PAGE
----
Recipe inventor. Hebrew speaker. OBGYN.
Though she has been caring for women for more than a decade, Dr. Keren Rosenblum still feels a sense of awe when she attends deliveries.
“It’s amazing to see a parent’s face when they first look at their child,” she says, confessing that there are few things more magical or fun than helping women have their babies.
However, the truth is that she also loves the other parts of her job as an obstetrician and gynecologist at Vancouver Clinic and as chair of the organization’s physician board.
Dr. Rosenblum chose to be an OBGYN because she enjoys taking care of women of all ages and getting to know them personally over time. She believes that it’s important for women to have a health ally, someone they can trust with their physical and emotional concerns. This is particularly key for women with high-risk pregnancies. Helping them through their experience is one of her passions.
“There’s so much wonder in being pregnant, and it feels endless when you’re in it, but it’s actually so fleeting, so I want my patients to get to enjoy the moment,” she says. “I tell my patients, ‘Let me take the worry so you can enjoy the pregnancy.’”
Dr. Rosenblum spends extra time talking with her high-risk patients about their concerns and comes up with a plan so that it doesn’t feel like they are making important decisions alone. She also involves the clinic’s Maternal Fetal Medicine physicians so that women have a full team of experts behind them. Yet she recognizes that pregnancy may still be a struggle for some women—and that’s okay, too.
“I was a miserable patient because I am that ‘lucky’ person who was sick through the whole pregnancy, so I know how difficult it is,” says the mom of three.
Beyond being adept at co-managing complicated pregnancies, Dr. Rosenblum also has extensive expertise with complicated hysterectomies. Through robotic laparoscopy, she is able to take care of the needs of women whose weight, internal scarring, or overall health present surgical obstacles. A tiny camera and robotic instruments allow her to operate carefully and precisely, while reducing risks and recovery time.
“It’s really gratifying to be able to do something that’s hard but has such a huge impact on someone’s quality of life,” she says.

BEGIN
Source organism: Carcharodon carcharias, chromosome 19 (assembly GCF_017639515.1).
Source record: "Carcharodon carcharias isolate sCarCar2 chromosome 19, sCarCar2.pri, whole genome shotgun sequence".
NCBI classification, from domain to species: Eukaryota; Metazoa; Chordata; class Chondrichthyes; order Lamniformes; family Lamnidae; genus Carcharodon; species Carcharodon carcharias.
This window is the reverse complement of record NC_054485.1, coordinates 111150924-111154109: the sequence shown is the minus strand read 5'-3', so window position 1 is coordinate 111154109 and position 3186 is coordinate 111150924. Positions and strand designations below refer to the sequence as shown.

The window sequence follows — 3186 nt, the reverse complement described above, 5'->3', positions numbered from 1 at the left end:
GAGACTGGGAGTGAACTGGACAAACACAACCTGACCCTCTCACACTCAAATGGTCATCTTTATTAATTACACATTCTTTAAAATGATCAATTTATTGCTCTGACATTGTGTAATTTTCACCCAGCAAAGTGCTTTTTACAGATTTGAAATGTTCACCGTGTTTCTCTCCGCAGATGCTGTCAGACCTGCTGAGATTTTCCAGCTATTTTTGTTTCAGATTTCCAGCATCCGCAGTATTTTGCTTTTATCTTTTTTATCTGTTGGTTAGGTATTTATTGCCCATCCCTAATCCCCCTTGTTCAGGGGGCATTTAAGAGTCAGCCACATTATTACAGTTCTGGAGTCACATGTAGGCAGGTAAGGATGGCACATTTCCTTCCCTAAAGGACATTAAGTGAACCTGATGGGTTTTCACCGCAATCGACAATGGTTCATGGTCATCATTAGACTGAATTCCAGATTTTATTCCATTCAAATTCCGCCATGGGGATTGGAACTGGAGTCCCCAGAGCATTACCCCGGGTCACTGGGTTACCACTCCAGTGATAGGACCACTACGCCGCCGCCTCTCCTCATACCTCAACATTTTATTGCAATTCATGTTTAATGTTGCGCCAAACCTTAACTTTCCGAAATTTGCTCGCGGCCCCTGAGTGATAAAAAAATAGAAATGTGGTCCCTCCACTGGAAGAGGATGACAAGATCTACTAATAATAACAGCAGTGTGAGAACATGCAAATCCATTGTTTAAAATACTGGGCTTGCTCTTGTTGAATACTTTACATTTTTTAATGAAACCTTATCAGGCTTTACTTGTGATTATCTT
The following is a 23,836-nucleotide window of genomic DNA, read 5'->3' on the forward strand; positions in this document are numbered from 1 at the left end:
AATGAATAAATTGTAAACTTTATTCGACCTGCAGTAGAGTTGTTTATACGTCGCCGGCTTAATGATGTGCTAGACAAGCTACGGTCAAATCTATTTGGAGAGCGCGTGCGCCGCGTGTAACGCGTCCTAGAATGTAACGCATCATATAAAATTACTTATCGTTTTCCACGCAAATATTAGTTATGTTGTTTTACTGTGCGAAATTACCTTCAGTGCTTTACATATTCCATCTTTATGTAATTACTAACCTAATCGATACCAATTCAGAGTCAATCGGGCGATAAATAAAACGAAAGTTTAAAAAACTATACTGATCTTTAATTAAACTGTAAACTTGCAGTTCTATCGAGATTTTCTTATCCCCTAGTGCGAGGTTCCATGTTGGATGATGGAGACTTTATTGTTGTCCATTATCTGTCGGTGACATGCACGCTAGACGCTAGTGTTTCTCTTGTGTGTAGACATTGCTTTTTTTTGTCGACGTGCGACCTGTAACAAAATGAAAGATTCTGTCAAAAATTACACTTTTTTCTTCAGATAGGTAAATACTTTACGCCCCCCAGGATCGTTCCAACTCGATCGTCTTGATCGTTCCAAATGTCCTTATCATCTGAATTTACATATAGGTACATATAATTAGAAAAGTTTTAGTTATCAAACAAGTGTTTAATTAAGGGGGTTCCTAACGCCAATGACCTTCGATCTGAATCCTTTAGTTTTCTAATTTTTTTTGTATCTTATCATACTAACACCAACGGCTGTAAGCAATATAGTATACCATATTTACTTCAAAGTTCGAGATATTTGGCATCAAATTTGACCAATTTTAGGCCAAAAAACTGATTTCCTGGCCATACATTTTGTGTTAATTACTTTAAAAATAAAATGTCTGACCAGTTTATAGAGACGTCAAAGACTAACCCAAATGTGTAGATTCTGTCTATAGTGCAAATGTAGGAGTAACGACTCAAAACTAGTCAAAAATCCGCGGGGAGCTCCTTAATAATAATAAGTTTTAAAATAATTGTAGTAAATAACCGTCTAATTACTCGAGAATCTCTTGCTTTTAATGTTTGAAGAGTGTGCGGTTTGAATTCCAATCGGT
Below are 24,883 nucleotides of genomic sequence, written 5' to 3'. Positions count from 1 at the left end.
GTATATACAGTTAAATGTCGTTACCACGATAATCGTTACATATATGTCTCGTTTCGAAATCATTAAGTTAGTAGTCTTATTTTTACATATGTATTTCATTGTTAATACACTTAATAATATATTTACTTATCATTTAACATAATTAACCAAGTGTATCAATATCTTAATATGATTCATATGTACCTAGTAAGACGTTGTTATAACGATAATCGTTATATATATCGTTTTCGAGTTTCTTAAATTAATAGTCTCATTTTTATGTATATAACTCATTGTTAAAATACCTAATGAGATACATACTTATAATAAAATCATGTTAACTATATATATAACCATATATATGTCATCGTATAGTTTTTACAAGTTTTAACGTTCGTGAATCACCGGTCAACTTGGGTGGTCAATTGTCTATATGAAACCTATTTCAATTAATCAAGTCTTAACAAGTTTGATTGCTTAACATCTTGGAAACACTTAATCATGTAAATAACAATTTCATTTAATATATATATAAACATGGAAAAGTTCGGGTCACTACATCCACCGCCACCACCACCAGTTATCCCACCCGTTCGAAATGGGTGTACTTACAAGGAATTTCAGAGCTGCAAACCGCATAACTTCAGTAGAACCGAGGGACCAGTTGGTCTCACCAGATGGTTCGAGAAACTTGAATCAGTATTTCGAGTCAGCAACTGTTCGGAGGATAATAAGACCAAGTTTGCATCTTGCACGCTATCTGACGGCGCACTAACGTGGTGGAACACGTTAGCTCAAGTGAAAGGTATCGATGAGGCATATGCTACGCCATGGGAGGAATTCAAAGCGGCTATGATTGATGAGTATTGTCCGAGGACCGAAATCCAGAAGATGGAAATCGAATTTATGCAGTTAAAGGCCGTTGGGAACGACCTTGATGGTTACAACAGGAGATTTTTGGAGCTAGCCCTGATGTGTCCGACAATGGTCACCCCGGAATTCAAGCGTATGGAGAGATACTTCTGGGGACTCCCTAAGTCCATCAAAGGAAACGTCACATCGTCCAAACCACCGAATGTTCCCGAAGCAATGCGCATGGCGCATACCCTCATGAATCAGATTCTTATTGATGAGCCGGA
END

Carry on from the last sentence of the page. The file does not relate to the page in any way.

An eagerness to do hard things is typical of Dr. Rosenblum. This spring she accepted the opportunity to chair the clinic’s board of directors. It’s always a big role, but now it includes a new urgency around social justice issues and the unprecedented challenges created by COVID-19. Washington state started shutting down two weeks after Dr. Rosenblum began her term as chair. There was no transition or ramp-up time. Instead, she had to start making decisions.
“Maybe that was good for me,” she says. “I didn’t have to worry that I was doing okay, I just had to do it. Plus I’d rather be in the room being part of the discussion about how to fix things instead of waiting to see what happened.”
One of the fixes Dr. Rosenblum is most excited about is the new Diversity and Inclusion Committee she is helping co-sponsor. The group is tasked with creating opportunities for clinicians and staff to participate in diversity initiatives and to find ways to dismantle racism and discrimination. It’s a small, yet important step toward transforming what it’s like to work at the clinic or come in as a patient. The positive response has been tremendously inspiring, she says.
“I want to be an ally for a cause that matters, not because I know all of it, but I’m in a role where I can create a space that allows people to share their voice,” says Dr. Rosenblum.
If busy and fulfilling are two of the words that describe Dr. Rosenblum’s career at the clinic, they’re also apt words for her home life as well. Away from medicine, Dr. Rosenblum is a mom to two girls and a boy, all of whom carry Hebrew names to celebrate their Jewish heritage. She is wife to a wonderful husband who understands her commitment to her patients and colleagues. She says her support system is her secret behind being able to handle such a full plate.
“I never feel alone,” she says. “My husband does so much for our kids and home life. I have friends at work and outside. I have a lot of family and incredible people around me to fill in the gaps. And I remind myself that I’m doing the best I can.”
In the future Dr. Rosenblum hopes that she’ll be able to work a little more “me” time into her life. She loves inventing new recipes, going on long walks, and listening to live music. But for now, she says she’s happy using her many roles to listen and make a difference in her community.